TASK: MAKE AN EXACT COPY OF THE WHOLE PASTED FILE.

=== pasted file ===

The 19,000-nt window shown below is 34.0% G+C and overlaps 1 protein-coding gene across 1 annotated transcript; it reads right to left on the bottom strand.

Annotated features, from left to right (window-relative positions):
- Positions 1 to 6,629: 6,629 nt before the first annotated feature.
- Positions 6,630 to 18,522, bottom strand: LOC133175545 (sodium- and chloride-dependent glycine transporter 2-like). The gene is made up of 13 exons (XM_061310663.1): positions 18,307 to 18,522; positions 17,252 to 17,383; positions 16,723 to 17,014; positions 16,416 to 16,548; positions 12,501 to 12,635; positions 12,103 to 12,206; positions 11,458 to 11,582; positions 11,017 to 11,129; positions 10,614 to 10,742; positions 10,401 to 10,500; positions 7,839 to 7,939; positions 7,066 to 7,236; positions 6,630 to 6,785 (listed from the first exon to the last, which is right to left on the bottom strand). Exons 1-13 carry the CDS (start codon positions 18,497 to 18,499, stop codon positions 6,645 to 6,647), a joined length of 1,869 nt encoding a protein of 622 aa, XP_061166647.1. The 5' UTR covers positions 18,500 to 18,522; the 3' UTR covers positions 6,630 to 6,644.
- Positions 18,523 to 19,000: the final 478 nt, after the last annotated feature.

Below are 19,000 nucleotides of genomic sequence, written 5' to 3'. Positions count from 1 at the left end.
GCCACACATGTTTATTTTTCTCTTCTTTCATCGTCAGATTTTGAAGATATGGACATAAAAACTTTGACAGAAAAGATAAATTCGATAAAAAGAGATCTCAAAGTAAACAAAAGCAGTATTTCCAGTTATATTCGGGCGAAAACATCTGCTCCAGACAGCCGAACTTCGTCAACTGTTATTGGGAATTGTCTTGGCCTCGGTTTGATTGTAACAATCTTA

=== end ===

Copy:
The 19,000-nt window shown below is 34.0% G+C and overlaps 1 protein-coding gene across 1 annotated transcript; it reads right to left on the bottom strand.

Annotated features, from left to right (window-relative positions):
- Positions 1 to 6,629: 6,629 nt before the first annotated feature.
- Positions 6,630 to 18,522, bottom strand: LOC133175545 (sodium- and chloride-dependent glycine transporter 2-like). The gene is made up of 13 exons (XM_061310663.1): positions 18,307 to 18,522; positions 17,252 to 17,383; positions 16,723 to 17,014; positions 16,416 to 16,548; positions 12,501 to 12,635; positions 12,103 to 12,206; positions 11,458 to 11,582; positions 11,017 to 11,129; positions 10,614 to 10,742; positions 10,401 to 10,500; positions 7,839 to 7,939; positions 7,066 to 7,236; positions 6,630 to 6,785 (listed from the first exon to the last, which is right to left on the bottom strand). Exons 1-13 carry the CDS (start codon positions 18,497 to 18,499, stop codon positions 6,645 to 6,647), a joined length of 1,869 nt encoding a protein of 622 aa, XP_061166647.1. The 5' UTR covers positions 18,500 to 18,522; the 3' UTR covers positions 6,630 to 6,644.
- Positions 18,523 to 19,000: the final 478 nt, after the last annotated feature.

Below are 19,000 nucleotides of genomic sequence, written 5' to 3'. Positions count from 1 at the left end.
GCCACACATGTTTATTTTTCTCTTCTTTCATCGTCAGATTTTGAAGATATGGACATAAAAACTTTGACAGAAAAGATAAATTCGATAAAAAGAGATCTCAAAGTAAACAAAAGCAGTATTTCCAGTTATATTCGGGCGAAAACATCTGCTCCAGACAGCCGAACTTCGTCAACTGTTATTGGGAATTGTCTTGGCCTCGGTTTGATTGTAACAATCTTA